The Government also intends to produce a plain English guide, which will cover matters such as what would constitute "disruptive behaviour" at a meeting, and the sort of decisions that officers would be required to record and publish.

Mr Pickles said last night: "Half a century ago, a Private Member's Bill by Margaret Thatcher opened up council meetings to the press and public. But these analogue rights need to be updated for a digital age – there is no legal right to blog, tweet or film a council meeting. This unhappy situation is epitomised by the average episode of Grand Designs, when the doors are slammed shut on the cameras if they want to film the planning committee.

"How can we criticise Putin's Russia for suppressing freedom of the press when, up and down the land, police are threatening to arrest people for reporting a council meeting with digital media?"

Start your day with The Independent, sign up for daily news emails
Have you tried new the Independent Digital Edition apps?
ebooksAn unforgettable anthology of contemporary reportage
Latest stories from i100
Have you tried new the Independent Digital Edition apps?
Independent Dating

By clicking 'Search' you
are agreeing to our
Terms of Use.

iJobs Job Widget
iJobs General

Recruitment Genius: Warehouse Operative / Forklift Driver

£14000 - £17000 per annum: Recruitment Genius: Through a combination of excell...

Recruitment Genius: Warehouse Manager

£25000 - £30000 per annum: Recruitment Genius: This company are looking for a ...

Recruitment Genius: Service Plan Champion

Negotiable: Recruitment Genius: A vacancy has arisen for a Service Plan Champi...

Recruitment Genius: Service Plan Champion

Negotiable: Recruitment Genius: A vacancy has arisen for a Service Plan Champi...

Day In a Page

Sepp Blatter resignation: The beginning of Fifa's long road to reform?

Does Blatter's departure mean Fifa will automatically clean up its act?

Don't bet on it, says Tom Peck
Charles Kennedy: The baby of the House who grew into a Lib Dem giant

The baby of the House who grew into a Lib Dem giant

Charles Kennedy was consistently a man of the centre-left, dedicated to social justice, but was also a champion of liberty and an opponent of the nanny-state, says Baroness Williams
Syria civil war: The harrowing testament of a five-year-old victim of this endless conflict

The harrowing testament of a five-year-old victim of Syria's endless civil war

Sahar Qanbar lost her mother and brother as civilians and government soldiers fought side by side after being surrounded by brutal Islamist fighters. Robert Fisk visited her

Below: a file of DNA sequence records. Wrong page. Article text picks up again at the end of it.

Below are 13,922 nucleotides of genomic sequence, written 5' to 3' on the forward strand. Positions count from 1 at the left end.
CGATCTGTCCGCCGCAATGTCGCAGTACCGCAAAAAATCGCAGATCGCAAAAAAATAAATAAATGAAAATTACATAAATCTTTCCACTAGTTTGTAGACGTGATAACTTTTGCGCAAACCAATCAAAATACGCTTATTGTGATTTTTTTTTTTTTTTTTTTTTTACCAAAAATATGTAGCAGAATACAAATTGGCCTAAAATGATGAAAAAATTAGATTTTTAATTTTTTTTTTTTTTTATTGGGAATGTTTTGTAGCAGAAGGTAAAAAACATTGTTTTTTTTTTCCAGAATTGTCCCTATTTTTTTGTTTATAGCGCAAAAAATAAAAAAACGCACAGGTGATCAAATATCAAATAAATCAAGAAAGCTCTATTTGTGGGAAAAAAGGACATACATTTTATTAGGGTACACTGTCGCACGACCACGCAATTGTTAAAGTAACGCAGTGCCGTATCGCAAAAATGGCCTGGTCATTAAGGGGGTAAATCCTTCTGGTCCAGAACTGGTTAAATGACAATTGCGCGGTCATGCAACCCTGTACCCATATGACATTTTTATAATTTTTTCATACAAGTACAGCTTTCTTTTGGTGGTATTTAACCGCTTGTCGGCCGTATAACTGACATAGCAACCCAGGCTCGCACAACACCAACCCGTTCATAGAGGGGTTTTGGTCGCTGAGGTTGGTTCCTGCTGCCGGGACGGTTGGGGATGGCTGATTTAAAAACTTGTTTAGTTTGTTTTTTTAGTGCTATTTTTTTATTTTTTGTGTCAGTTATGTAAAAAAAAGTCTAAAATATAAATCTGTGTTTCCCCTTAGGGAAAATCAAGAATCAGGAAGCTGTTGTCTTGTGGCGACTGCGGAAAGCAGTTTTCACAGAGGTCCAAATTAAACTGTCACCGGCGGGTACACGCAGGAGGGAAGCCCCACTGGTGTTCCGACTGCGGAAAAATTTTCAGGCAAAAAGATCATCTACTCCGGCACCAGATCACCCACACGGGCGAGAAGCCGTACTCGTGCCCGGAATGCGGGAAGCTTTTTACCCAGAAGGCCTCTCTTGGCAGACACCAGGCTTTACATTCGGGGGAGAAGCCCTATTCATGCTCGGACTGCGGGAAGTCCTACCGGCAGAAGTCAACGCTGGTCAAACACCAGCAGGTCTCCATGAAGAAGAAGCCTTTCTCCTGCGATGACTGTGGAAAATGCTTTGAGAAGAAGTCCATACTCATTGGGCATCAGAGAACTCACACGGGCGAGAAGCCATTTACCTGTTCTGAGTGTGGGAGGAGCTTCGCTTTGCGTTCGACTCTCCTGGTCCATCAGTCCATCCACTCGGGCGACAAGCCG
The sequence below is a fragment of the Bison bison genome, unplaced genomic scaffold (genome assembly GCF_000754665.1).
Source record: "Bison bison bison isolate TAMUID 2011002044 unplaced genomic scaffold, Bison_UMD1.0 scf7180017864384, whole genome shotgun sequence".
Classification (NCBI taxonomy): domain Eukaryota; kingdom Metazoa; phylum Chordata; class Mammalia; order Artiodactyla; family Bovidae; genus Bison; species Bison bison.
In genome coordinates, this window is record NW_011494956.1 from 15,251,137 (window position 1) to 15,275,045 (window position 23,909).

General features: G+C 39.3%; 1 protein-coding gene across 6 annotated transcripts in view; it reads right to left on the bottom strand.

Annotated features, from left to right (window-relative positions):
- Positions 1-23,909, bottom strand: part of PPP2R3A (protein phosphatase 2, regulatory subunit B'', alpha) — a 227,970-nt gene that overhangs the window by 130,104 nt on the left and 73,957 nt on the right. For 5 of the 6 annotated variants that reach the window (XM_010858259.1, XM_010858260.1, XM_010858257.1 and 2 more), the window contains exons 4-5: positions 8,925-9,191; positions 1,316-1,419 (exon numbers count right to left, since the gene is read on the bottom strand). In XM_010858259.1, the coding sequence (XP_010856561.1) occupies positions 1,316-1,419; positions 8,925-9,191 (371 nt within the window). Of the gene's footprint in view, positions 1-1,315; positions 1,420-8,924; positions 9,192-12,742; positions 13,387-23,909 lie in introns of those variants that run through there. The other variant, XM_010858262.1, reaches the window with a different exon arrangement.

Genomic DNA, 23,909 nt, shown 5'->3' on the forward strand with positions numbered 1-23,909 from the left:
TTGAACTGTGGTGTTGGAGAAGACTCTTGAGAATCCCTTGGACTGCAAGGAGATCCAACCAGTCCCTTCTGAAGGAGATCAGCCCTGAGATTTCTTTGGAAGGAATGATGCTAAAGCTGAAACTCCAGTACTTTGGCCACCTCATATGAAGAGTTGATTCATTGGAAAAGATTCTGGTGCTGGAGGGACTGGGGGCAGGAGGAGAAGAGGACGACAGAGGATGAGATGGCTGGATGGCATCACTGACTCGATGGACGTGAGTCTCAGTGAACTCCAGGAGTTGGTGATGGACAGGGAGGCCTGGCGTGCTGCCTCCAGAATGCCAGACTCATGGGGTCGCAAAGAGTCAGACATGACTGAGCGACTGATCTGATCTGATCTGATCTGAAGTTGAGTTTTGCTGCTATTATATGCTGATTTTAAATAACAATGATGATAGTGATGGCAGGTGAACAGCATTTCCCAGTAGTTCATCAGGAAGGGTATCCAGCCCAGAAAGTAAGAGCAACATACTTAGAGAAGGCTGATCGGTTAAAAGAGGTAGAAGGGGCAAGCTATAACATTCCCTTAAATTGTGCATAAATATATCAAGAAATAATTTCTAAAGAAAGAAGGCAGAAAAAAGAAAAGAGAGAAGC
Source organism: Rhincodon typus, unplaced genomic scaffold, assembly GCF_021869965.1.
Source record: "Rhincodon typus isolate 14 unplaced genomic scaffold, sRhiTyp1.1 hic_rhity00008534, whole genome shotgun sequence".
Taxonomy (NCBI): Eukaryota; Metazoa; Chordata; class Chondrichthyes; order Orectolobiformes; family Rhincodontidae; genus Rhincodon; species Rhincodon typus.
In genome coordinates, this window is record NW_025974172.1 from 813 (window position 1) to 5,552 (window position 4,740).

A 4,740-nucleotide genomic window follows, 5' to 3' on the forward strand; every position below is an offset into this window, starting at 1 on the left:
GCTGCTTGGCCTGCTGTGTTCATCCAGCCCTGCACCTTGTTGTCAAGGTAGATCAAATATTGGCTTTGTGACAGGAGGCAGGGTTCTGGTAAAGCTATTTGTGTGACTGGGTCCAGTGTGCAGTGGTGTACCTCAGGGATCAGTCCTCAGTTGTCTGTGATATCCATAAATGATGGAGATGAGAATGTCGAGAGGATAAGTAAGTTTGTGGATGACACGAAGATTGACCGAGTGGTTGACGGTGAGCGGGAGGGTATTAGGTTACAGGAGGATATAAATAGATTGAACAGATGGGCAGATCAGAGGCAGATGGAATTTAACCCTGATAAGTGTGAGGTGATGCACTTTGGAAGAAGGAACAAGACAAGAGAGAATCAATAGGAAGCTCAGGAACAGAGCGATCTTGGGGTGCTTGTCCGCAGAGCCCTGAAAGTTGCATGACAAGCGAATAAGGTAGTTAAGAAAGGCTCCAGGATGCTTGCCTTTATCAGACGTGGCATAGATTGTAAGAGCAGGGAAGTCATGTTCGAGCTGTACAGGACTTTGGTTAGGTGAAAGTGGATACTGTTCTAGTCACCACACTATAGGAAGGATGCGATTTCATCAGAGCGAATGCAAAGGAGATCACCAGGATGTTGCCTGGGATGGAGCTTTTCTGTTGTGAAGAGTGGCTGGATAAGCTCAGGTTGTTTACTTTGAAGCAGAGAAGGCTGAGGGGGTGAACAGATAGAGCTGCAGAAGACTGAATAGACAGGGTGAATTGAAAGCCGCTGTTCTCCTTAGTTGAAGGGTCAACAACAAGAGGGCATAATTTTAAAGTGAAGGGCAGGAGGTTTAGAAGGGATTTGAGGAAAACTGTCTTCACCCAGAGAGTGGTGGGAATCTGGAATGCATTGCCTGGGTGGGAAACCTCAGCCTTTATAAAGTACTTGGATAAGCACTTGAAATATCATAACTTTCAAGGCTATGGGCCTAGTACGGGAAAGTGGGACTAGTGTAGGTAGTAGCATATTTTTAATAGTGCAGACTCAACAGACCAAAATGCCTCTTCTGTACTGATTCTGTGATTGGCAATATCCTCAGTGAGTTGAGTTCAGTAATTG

The future of songwriting: How streaming is changing everything we know about making music

The future of songwriting

How streaming is changing everything we know about making music
William Shemin and Henry Johnson: Jewish and black soldiers receive World War I Medal of Honor amid claims of discrimination

Recognition at long last

Jewish and black soldiers who fought in WWI finally receive medals after claims of discrimination
Beating obesity: The new pacemaker which helps over-eaters

Beating obesity

The new pacemaker which helps over-eaters
9 best women's festival waterproofs

Ready for rain: 9 best women's festival waterproofs

These are the macs to keep your denim dry and your hair frizz-free(ish)
Cycling World Hour Record: Nervous Sir Bradley Wiggins ready for pain as he prepares to go distance

Wiggins worried

Nervous Sir Bradley ready for pain as he prepares to attempt cycling's World Hour Record
Liverpool close in on Milner signing

Liverpool close in on Milner signing

Reds baulk at Christian Benteke £32.5m release clause
On your feet! Spending at least two hours a day standing reduces the risk of heart attacks, cancer and diabetes, according to new research

On your feet!

Spending half the day standing 'reduces risk of heart attacks and cancer'
With scores of surgeries closing, what hope is there for the David Cameron's promise of 5,000 more GPs and a 24/7 NHS?

The big NHS question

Why are there so few new GPs when so many want to study medicine?
Big knickers are back: Thongs ain't what they used to be

Thongs ain't what they used to be

Big knickers are back
Thurston Moore interview

Thurston Moore interview

On living in London, Sonic Youth and musical memoirs
In full bloom

In full bloom

Floral print womenswear
From leading man to Elephant Man, Bradley Cooper is terrific

From leading man to Elephant Man

Bradley Cooper is terrific